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Altice Clears Hurdle in Cablevision Buy, Wins FCC Approval

An official FCC notice confirms that the federal agency has now signed off on the Altice deal to acquire Cablevision for $17.7 billion.

The Federal Communications Commission (FCC) filed its statement on May 3, declaring that: "We find that approval of the applications will serve the public interest, convenience, and necessity and hereby grant the applications subject to the condition requested by the Executive Branch Agencies set forth below."

The condition cited by the FCC requires that foreign-owned Altice abide by a National Security Agreement in the Cablevision Systems Corp. (NYSE: CVC) transaction that was already applied to the company's acquisition of Suddenlink Communications late last year. The agreement ensures Altice's cooperation in national security, law enforcement and public safety issues.

While the FCC has now given its okay on the latest Altice deal, the company won't be able to close on the acquisition until the New York Public Service Commission also signs off on the takeover. There's been some resistance to the deal from both the New York State and New York City governments in part because of fears that cost-saving measures by Altice could result in job cuts. (See Analyst Sounds Warning on Altice/Cablevision Deal.)

While it's not clear if the city government could effectively block the acquisition, the NYC Franchise and Concession Review Committee will hold a hearing on May 9 to decide and then announce whether or not it approves of the deal.

The New York Public Service Commission, which, as a state regulatory body, could legally block the transaction, plans to render its decision on May 20.


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The FCC did not impose any new conditions on Altice in its buyout of Cablevision beyond those stipulated by the Department of Justice. While opponents of the deal have expressed concern over whether Altice would invest reasonably in upgrading the Cablevision broadband network, the FCC says it is satisfied by the operator's promise to deployed Internet services with speeds up to 300 Mbit/s throughout the Cablevision footprint. The FCC also maintains that Altice should be better able to raise funds to support infrastructure upgrades than Cablevision would on its own.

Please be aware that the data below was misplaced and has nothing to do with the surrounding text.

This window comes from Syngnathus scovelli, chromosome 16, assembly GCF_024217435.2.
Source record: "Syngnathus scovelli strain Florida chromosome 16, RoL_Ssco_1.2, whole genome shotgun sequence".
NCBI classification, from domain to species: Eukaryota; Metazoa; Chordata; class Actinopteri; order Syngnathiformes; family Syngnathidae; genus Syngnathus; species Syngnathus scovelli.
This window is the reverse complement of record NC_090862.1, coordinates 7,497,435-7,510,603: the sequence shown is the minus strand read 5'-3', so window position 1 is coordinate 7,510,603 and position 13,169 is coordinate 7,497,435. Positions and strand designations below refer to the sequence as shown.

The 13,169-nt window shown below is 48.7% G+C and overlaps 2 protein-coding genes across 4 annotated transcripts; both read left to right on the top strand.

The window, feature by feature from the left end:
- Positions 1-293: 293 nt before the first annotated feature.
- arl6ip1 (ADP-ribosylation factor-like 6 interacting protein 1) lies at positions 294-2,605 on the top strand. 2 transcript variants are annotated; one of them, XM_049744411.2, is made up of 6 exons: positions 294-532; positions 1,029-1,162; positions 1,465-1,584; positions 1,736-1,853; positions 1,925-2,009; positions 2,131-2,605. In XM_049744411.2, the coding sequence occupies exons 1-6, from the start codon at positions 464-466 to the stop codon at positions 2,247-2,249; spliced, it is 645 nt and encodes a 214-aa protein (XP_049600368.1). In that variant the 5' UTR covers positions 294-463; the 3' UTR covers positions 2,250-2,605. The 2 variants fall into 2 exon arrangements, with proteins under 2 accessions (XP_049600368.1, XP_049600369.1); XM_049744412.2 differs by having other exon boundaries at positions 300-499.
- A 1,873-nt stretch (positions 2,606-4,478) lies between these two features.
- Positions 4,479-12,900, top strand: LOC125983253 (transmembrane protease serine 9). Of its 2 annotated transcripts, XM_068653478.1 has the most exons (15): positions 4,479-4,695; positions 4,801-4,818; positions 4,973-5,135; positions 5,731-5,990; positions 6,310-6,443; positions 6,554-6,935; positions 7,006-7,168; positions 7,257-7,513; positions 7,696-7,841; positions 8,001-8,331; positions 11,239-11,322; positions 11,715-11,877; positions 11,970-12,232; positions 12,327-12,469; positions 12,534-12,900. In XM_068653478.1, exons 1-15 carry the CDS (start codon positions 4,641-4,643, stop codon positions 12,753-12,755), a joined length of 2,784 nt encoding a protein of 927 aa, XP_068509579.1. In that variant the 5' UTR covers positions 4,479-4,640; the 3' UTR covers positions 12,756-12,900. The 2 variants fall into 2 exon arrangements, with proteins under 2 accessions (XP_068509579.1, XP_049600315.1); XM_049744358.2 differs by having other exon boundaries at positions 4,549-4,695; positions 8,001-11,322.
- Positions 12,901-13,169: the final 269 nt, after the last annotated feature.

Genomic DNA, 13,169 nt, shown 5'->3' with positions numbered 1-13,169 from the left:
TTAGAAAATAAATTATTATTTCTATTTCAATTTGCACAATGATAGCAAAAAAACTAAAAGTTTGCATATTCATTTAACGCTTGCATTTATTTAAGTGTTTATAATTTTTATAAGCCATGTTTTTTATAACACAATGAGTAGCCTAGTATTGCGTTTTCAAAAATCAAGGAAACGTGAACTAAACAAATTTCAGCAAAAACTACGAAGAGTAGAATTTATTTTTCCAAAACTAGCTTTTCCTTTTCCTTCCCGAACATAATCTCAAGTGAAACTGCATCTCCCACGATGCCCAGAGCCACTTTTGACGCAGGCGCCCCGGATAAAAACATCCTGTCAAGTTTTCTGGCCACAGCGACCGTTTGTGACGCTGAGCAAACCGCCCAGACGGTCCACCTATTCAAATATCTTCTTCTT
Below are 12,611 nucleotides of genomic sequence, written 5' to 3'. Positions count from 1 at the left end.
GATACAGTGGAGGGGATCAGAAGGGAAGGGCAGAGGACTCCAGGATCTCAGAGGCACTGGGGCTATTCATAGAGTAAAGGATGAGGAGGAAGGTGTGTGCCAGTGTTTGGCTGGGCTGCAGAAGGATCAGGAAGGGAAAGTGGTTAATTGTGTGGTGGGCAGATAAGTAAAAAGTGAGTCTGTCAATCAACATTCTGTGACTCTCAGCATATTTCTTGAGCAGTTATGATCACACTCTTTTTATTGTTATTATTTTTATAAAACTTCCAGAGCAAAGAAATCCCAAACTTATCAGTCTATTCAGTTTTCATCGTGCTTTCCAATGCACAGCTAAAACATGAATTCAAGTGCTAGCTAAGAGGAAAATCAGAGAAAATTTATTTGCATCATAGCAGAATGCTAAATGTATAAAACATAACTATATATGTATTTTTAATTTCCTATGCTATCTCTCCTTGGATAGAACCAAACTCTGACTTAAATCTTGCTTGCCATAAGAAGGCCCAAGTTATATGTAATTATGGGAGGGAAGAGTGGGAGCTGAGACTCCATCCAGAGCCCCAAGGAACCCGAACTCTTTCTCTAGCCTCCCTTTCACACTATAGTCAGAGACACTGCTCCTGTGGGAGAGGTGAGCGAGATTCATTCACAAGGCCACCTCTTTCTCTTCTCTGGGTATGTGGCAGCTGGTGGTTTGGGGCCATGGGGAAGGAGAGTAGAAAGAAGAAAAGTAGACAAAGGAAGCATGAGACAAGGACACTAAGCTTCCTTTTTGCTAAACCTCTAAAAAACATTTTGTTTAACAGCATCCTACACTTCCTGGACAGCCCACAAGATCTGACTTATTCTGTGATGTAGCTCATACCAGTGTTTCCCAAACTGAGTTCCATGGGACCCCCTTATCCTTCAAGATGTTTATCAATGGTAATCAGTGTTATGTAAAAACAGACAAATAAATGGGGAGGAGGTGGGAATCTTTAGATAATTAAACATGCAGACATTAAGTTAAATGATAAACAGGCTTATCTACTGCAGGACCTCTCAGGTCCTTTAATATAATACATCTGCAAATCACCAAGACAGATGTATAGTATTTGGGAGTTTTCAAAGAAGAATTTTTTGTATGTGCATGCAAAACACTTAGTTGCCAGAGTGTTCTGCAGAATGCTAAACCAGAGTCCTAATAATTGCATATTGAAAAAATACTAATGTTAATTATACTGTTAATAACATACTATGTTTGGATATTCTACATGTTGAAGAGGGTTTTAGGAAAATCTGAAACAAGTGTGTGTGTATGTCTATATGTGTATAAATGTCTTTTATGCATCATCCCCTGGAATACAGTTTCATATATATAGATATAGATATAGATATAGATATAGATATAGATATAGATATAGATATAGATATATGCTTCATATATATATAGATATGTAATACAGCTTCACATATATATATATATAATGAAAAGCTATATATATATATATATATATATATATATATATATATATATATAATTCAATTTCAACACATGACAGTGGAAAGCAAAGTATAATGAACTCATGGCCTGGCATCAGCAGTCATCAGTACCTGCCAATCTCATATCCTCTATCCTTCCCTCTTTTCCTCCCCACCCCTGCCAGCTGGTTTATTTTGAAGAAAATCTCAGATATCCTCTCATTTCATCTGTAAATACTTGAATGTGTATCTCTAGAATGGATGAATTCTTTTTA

If Altice does succeed in taking over Cablevision next month, it will gain 3.1 million video, voice and data subscribers to add to the 1.5 million customers it picked up from Suddenlink in December. The acquisitions combined would make Altice a substantial player in the US telecom market.

— Mari Silbey, Senior Editor, Cable/Video, Light Reading

KBode 5/4/2016 | 3:46:02 PM
Re: Lucifer In The Flesh Oddly he seems to measure its subject and make informed decisions based on actual evidence, which I think tends to confuse a lot of people. Especially those who've painted him as some kind of villain for pointing out obvious things, like the residential broadband market isn't all that competitive. 
msilbey 5/4/2016 | 1:30:22 PM
Re: Lucifer In The Flesh You expect reason and logic from people? Clearly you haven't been watching the presidential primaries, Lucifer reference notwithstanding. 
inkstainedwretch 5/4/2016 | 12:32:10 PM
Lucifer In The Flesh (With apologies to John Boehner and Ted Cruz.) Between okaying this deal and the aproval of the Charter/TWC and AT&T/Dish combinations, can we acknowledge that FCC Chair Tom Wheeler isn't the slavering anti-capitalist the industry insisted he was after he scuttled the Comcast/TWC merger, which was bad for the precise reasons he stated?

-- Brian Santo
msilbey 5/4/2016 | 9:56:40 AM
A month from now... ...the cable landscape in the US is going to look a lot different than it does today. Likely both Charter and Altice will close on their acquisitions in May, making them serious broadband and pay-TV power brokers. 
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